On Wed, Apr 23, 2008 at 12:01 PM, Martin Aspeli <[EMAIL PROTECTED]> wrote:
> Hi Paul,
>
>  I've tried to sum up my understanding of how Zope 3 fits in with the Zope
> universe here:
>
>  http://zode01.lovelysystems.com/projects
>
>  Beyond that, I think Zope 3 is becoming more and more a collection of
> libraries and less of an application server.
>

Ok, I will add that to my list of bullets as something that someone
out there thinks of zope.  Thanks!

> > Besides giving the 10000 foot view of zope 3, there is also a section
> > for zope 3 documentation on the new site, which should probably
> > include detailed developer documentation along with tutorials, howtos,
> > references, etc.  Fortunately, a little known fact is that there is
> > already a fair amount of up-to-date documentation about many zope3
> > packages in the form of doctests (some better written for end-user
> > consumption than others).
> >
>
>  I think this is true, but doctests are only useful if you know where to
> look and you have the required background.
>
>  I would argue that we need more "prose-style" introduction/background
> documentation. We probably also need a human-edited overview of the most
> important Zope 3 packages. We can then point to doctests for more detailed
> stuff.
>

I agree.  Prose are good, with the one caveat that the new user coming
to check out/download/install/play with zope (3) for 30 minutes, might
not care to read a long story about the history of zope.  I think such
a history is important, but not as high a priority than just providing
the information necessary to utilize the framework.  Plus, I think
it's possible that some of that prose-style instroduction/background
could live with the code (not as a doctest, but just as a doc).

> > Few people know about this because the
> > documentation is not aggregated anywhere (except for some bits on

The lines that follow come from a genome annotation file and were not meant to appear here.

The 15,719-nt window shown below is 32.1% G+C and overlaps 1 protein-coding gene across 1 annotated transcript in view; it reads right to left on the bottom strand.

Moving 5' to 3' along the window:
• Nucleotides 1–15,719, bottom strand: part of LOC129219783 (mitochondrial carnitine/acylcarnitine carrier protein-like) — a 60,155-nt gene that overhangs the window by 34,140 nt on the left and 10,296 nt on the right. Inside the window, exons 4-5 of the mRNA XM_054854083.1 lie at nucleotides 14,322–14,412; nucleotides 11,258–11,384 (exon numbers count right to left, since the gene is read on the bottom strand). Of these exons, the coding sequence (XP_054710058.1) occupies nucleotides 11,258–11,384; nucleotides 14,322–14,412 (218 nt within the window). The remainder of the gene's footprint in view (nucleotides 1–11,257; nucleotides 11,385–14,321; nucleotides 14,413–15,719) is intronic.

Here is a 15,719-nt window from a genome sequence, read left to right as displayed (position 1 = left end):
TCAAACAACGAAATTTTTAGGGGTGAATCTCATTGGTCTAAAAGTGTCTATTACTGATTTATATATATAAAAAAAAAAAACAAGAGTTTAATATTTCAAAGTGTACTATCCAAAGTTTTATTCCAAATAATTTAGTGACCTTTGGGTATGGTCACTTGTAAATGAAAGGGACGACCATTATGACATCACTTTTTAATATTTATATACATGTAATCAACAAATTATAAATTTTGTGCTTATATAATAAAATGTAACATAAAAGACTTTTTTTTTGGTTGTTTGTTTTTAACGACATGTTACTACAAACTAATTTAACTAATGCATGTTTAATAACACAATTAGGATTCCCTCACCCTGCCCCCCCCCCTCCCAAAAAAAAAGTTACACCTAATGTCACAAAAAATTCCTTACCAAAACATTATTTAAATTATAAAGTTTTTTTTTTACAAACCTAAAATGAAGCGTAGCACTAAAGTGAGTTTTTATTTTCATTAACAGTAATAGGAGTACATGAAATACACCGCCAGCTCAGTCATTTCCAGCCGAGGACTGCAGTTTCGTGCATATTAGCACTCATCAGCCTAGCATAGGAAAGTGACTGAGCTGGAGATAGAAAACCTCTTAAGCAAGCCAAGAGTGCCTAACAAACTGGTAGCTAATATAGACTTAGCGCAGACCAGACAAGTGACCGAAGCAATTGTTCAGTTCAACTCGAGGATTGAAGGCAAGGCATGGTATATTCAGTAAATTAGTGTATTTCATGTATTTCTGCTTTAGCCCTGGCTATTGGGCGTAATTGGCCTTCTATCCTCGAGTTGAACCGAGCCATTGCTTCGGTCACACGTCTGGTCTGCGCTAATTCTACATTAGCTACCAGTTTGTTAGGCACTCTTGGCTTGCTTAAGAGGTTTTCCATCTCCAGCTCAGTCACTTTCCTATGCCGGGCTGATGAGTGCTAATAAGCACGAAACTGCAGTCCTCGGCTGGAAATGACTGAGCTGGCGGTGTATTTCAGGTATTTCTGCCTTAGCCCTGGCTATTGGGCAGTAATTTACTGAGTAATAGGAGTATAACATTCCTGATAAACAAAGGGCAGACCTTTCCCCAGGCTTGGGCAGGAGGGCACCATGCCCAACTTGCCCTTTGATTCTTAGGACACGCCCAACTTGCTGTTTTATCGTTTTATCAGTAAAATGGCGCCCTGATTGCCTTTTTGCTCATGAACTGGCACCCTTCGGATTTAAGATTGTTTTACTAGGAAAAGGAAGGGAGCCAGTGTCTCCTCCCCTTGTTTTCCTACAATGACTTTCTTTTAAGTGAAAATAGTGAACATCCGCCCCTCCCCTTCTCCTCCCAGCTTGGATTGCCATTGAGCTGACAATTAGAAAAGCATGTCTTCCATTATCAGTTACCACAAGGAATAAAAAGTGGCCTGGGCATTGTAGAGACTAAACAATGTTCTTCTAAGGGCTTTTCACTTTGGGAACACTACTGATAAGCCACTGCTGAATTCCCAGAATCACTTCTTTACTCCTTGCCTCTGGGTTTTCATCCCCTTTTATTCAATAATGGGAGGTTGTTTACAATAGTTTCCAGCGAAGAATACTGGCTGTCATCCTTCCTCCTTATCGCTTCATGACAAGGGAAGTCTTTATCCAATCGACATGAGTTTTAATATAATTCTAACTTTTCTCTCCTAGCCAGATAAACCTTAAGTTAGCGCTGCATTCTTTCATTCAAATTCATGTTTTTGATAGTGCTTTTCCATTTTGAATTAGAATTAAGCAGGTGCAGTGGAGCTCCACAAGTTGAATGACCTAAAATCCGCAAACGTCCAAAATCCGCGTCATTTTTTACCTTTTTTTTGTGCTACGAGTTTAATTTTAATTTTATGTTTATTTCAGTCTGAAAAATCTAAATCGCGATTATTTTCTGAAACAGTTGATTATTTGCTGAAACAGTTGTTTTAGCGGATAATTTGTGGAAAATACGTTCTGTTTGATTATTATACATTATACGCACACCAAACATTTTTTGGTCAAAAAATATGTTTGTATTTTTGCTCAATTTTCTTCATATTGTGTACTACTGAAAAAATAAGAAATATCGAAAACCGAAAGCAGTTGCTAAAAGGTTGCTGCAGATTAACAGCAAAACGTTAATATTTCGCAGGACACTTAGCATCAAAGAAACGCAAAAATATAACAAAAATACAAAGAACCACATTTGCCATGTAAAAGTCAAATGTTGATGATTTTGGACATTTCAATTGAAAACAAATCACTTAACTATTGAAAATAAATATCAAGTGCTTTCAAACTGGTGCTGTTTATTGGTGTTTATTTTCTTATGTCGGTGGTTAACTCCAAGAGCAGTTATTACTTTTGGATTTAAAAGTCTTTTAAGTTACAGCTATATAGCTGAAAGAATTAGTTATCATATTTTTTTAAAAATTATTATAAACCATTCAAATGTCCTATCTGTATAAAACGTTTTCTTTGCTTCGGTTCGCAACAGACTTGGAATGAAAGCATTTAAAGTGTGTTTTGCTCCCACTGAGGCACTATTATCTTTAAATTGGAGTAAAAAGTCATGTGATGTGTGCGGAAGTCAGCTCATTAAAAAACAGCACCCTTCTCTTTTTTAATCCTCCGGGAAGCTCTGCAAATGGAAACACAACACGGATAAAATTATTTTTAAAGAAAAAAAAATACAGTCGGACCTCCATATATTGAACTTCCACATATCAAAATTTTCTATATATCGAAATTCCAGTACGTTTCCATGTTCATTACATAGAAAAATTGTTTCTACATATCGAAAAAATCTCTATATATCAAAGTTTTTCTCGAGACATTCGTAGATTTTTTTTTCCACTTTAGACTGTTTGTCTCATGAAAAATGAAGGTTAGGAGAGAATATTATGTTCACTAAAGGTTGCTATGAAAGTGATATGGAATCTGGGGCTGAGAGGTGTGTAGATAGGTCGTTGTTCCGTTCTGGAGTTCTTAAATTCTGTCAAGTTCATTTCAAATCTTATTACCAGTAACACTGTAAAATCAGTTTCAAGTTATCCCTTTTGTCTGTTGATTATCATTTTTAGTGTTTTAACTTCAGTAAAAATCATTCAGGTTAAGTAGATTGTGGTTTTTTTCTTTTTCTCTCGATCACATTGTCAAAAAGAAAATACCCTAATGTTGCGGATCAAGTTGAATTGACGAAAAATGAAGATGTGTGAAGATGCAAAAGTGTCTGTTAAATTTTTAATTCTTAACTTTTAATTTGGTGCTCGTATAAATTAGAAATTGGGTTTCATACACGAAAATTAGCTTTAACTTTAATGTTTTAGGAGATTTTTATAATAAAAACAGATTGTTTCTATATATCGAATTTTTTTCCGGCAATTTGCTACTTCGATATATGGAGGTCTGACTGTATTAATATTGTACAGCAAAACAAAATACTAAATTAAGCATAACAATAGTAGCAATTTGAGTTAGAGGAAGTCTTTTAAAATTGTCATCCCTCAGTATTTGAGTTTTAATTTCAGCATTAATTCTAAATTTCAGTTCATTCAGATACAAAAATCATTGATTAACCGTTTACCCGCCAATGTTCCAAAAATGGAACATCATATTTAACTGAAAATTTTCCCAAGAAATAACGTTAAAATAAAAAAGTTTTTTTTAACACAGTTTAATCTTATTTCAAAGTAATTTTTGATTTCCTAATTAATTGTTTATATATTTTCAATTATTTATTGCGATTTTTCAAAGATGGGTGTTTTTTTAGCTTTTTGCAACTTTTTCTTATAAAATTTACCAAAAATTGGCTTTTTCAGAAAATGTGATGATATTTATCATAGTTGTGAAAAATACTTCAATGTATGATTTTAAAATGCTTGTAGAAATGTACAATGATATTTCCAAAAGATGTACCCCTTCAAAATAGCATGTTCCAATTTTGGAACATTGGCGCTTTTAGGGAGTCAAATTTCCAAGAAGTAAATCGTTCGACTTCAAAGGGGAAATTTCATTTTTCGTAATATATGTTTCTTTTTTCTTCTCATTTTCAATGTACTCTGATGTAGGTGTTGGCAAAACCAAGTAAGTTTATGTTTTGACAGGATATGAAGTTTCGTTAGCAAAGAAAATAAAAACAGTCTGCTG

> > apidoc.zope.org).  You have to know to look on svn.zope.org or pypi
> > pages to find the rest of it.  Rather than writing a bunch of new
> > documentation on the new zope.org site from scratch, I would like to
> > harness the existing documentation, and just publish it in a nice way.
> >
>
>  Yep!
>
>  Please note that we can enable the reST parser in Plone so that we can
> paste reST into a document and have it render somewhat-nicely. That still
> presumes some manual work though.
>

Big +1.  I much prefer working on a reST document in emacs and copying
and pasting into the plone site when I'm ready.  That also allows me
to save a nicely formatted local copy easily.  Good for train rides
with no internet.


> > ***** THE POINT OF THIS EMAIL IS BELOW *****
> >
> > I would like to develop a buildout recipe that generates aggregated
> > documentation for a package (like z3c.form) using sphynx and publishes
> > it to the new zope.org website.  I want updating of zope documentation
> > on zope.org to be as easy as uploading a package to pypi:
> >
>
>  Nice. :)
>
>  I wonder if perhaps it would be easier to start with, to create a static
> HTML site out of this documentation. If zope.org (as per
> http://zode01.lovelysystems.com) is the "shop window" to Zope, then we can
> focus on telling a compelling story there. We can have links to, say,
> doc.zope.org (much like python.org does with doc.python.org), which can be
> static HTML that's generated by this stuff.
>

Yep, my first goal is to learn more about sphinx and see what it can
do.  I'll probably be generating docs and sticking them on
http://docs.carduner.net for the time being.

> > When you are ready to make a release of a package, you would then do:
> >  $ cd z3c.form/tags/2.0/
> >  $ python setup.py register sdist upload
> >  $ ./bin/buildout
> >  $ ./bin/update-documentation
> >
> > You would then be able to go to
> > http://www.zope.org/projects/zope3/documentation/z3c.form and see
> > everything from developer docs, to tutorials, to how-tos, etc.
> >
>
>  We could also write some code that pushes this into Plone over XML-RPC or
> HTTP requests (or even zope.testbrowser...).

This idea I like.  That sounds like the way to do it.

>  Or: we could write some kind of Plone content type, parameterised with an
> svn url, that pulled straight from svn and rendered doctests inline (this
> means we wouldn't need a buildout recipe or sphinx, though we would need
> some in-Plone caching and it'd be a bit of work to set up all the packages).

This is probably overkill.

> > What do people think of this idea and who wants to help me implement
> > it this weekend?
> >
>
>  I would start with the simple HTML approach, personally. It may be all we
> need.

Hopefully there will be a first sample of this in the next hour or so.

Thanks for your response!

-- 
Paul Carduner
http://www.carduner.net
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